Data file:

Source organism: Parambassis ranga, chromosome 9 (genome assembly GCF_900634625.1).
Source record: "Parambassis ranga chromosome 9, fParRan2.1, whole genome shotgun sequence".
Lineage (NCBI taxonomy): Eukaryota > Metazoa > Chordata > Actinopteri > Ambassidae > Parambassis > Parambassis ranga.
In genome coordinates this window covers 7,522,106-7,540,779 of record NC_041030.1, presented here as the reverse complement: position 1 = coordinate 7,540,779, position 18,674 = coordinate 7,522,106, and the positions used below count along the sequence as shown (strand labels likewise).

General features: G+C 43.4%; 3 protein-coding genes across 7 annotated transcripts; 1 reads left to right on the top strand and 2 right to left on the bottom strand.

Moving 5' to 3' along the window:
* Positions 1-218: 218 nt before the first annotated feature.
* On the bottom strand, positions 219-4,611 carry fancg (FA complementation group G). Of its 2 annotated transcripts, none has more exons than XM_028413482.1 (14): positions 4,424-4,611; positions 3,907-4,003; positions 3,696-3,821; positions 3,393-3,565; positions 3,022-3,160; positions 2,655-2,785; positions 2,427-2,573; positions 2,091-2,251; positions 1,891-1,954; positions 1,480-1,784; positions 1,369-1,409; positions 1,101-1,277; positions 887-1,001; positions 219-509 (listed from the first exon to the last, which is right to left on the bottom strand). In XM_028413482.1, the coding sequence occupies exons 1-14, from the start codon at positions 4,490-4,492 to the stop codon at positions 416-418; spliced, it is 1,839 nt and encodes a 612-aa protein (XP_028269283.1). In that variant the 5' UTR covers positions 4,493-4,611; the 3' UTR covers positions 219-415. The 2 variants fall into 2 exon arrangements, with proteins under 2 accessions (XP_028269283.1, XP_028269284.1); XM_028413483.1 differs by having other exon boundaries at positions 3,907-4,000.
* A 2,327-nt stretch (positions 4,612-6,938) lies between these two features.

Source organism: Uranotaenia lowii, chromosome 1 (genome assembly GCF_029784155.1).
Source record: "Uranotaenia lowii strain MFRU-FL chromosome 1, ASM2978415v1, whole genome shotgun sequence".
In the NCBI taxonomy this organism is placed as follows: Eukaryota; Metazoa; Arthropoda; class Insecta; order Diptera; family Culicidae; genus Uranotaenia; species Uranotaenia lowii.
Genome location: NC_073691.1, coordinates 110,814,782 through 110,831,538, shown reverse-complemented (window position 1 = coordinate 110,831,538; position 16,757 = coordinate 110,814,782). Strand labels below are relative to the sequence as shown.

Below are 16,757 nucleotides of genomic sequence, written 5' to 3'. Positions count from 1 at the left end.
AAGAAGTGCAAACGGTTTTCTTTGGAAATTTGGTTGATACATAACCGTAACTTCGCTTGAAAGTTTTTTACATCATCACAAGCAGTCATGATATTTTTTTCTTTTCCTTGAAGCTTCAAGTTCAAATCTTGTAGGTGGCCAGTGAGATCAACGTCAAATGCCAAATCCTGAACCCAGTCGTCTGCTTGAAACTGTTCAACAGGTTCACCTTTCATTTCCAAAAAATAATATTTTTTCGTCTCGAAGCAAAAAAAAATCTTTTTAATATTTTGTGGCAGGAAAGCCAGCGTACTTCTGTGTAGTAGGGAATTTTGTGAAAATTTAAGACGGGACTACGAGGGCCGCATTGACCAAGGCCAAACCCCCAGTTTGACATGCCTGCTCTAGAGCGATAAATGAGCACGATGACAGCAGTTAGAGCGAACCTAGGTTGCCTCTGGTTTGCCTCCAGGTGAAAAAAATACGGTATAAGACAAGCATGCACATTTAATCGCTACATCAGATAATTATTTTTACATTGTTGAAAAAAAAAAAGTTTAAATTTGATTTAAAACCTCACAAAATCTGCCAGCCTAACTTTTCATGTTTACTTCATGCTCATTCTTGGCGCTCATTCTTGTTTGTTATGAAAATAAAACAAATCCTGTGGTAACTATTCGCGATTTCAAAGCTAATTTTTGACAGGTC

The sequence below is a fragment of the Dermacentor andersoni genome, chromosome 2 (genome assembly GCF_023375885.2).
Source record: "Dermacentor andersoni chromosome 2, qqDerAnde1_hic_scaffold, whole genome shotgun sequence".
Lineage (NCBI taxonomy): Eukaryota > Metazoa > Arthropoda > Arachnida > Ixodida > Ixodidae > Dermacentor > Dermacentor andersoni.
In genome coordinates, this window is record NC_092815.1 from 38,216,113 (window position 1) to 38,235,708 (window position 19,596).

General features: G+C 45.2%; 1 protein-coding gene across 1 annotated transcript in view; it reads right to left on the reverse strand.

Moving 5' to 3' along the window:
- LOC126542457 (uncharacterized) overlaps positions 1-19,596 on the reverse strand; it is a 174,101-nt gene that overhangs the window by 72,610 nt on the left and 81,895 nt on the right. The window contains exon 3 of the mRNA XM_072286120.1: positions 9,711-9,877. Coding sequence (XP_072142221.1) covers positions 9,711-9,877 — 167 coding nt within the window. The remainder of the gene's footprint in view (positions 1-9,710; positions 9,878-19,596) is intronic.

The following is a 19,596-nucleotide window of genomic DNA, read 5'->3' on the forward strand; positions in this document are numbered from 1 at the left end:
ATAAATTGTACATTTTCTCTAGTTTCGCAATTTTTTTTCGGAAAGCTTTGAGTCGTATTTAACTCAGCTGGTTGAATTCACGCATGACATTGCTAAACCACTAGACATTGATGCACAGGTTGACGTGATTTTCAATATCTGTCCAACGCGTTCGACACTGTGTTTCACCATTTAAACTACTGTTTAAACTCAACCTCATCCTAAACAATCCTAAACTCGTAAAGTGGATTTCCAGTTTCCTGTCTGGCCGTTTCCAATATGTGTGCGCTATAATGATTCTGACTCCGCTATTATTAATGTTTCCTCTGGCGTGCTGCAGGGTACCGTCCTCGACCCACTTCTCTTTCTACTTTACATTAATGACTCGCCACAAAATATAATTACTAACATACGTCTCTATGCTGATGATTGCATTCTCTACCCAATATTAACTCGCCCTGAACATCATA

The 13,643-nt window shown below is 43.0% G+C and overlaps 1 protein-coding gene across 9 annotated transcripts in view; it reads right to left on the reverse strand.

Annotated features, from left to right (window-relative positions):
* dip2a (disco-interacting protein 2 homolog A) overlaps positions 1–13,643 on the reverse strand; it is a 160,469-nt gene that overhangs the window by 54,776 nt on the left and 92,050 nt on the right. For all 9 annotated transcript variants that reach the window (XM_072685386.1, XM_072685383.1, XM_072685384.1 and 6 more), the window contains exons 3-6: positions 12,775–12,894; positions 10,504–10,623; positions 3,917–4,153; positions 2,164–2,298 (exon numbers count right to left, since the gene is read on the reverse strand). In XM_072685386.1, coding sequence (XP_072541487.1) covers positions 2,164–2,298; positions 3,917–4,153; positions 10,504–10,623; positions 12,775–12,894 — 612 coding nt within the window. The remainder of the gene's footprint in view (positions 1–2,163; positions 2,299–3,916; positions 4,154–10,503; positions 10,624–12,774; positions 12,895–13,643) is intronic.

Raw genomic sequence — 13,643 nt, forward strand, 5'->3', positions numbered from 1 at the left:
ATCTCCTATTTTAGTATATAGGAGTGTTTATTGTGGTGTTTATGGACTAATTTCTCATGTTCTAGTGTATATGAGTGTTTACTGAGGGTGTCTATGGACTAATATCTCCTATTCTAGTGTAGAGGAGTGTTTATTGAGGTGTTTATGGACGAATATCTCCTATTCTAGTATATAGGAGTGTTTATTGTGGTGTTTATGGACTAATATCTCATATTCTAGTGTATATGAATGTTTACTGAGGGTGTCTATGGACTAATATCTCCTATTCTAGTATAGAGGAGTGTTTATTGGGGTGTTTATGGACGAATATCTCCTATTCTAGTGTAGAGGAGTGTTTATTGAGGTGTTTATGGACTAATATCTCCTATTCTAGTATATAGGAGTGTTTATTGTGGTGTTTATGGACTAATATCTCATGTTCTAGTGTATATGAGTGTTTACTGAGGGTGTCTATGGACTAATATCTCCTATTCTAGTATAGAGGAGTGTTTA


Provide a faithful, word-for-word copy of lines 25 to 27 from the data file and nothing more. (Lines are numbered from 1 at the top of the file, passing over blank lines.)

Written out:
The 13,643-nt window shown below is 43.0% G+C and overlaps 1 protein-coding gene across 9 annotated transcripts in view; it reads right to left on the reverse strand.

Annotated features, from left to right (window-relative positions):
* dip2a (disco-interacting protein 2 homolog A) overlaps positions 1–13,643 on the reverse strand; it is a 160,469-nt gene that overhangs the window by 54,776 nt on the left and 92,050 nt on the right. For all 9 annotated transcript variants that reach the window (XM_072685386.1, XM_072685383.1, XM_072685384.1 and 6 more), the window contains exons 3-6: positions 12,775–12,894; positions 10,504–10,623; positions 3,917–4,153; positions 2,164–2,298 (exon numbers count right to left, since the gene is read on the reverse strand). In XM_072685386.1, coding sequence (XP_072541487.1) covers positions 2,164–2,298; positions 3,917–4,153; positions 10,504–10,623; positions 12,775–12,894 — 612 coding nt within the window. The remainder of the gene's footprint in view (positions 1–2,163; positions 2,299–3,916; positions 4,154–10,503; positions 10,624–12,774; positions 12,895–13,643) is intronic.